November 8, 2006
Contact: Jerry Carey
Phone: (856) 566-6171
Researchers to Focus on Aging during UMDNJ Conference on Nov. 14
STRATFORD — More than 200 educators, researchers and clinicians from throughout the area are expected to attend “Aging: Advances and Challenges,” a UMDNJ research symposium, on Tuesday, Nov. 14, from 9 a.m. to 4 p.m., at the UMDNJ campus in Stratford.
The conference will feature the latest findings by some of New Jersey’s most renowned researchers in the field of aging, with presentations covering such topics as the physiology of age-related disease, health disparities and the aging experience, the potential for extraordinary longevity in humans, and the sometimes conflicting end-of-life preferences of patients and their spouses.
Among the researchers who will present their findings at the conference are:
Dr. Robert Nagele, of the New Jersey Institute for Successful Aging (NJISA), who will report on his research on the “blood/brain barrier” as it relates to Alzheimer’s disease. Dr. Nagele has hypothesized that the autoantibodies related to the amyloid plaque deposits in the brain s of Alzheimer’s patients first appear in the blood but are somehow able to penetrate the walls of blood vessels and enter into the brain. If correct, this could lead to a blood test that predicts an individual’s risk of Alzheimer’s disease while opening the door for early intervention and for the discovery of new therapeutic agents that can slow or eradicate the disease.
Dr. Vicki Freedman, of the UMDNJ-School of Public Health, who has recently published her findings on the impact of late-life disability and effective prevention strategies. Each year, about one-third of people aged 65 or older experience falls, and almost a quarter of those individuals suffer severe injuries from those falls. Dr. Freedman’s research suggests that prevention efforts aimed at frail adults could significantly cut the risk of falling and related injuries.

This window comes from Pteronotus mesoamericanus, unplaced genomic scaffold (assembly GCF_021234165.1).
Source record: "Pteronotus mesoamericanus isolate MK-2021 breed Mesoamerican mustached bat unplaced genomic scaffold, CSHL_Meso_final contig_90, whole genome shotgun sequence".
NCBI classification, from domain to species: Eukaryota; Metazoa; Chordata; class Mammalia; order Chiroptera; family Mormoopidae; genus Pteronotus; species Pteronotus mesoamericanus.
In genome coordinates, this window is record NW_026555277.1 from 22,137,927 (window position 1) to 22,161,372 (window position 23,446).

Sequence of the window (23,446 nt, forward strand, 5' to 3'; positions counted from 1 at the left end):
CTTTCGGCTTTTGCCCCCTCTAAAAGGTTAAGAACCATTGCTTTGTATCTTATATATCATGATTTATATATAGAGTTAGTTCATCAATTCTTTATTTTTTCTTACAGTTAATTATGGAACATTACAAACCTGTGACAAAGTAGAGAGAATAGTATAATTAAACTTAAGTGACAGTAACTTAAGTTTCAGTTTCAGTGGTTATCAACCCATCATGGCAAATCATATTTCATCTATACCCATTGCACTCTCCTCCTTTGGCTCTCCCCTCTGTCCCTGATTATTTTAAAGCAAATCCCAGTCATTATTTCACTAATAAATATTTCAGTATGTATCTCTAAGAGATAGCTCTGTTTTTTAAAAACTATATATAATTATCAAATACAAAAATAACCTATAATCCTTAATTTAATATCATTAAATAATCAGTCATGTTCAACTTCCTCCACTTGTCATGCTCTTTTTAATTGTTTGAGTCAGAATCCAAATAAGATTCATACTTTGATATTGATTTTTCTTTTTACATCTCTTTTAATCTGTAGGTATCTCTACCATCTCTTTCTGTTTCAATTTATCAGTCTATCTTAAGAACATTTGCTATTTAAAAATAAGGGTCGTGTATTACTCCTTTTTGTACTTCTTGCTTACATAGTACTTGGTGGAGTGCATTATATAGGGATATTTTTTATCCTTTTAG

Dr. David Libon, also of NJISA, will discuss new developments in the diagnosis of dementia. Dr. Libon’s research indicates that individuals with dementia frequently have overlapping types, such as both Alzheimer’s disease and vascular dementia. Knowing the relative pathology of each type of dementia should improve the individual’s response to medication and psychological treatment.
More information about the conference, including a complete list of presenters and their topics is available online at www.som.umdnj.edu/research/symposium.
UMDNJ is the nation's largest free-standing public health sciences university with more than 5,500 students attending the state's three medical schools, its only dental school, a graduate school of biomedical sciences, a school of health related professions, a school of nursing and its only school of public health, on five campuses. Last year, there were more than two million patient visits to UMDNJ facilities and faculty at campuses in Newark, New Brunswick/Piscataway, Scotch Plains, Camden and Stratford. UMDNJ operates University Hospital, a Level I Trauma Center in Newark, and University Behavioral HealthCare, a mental health and addiction services network.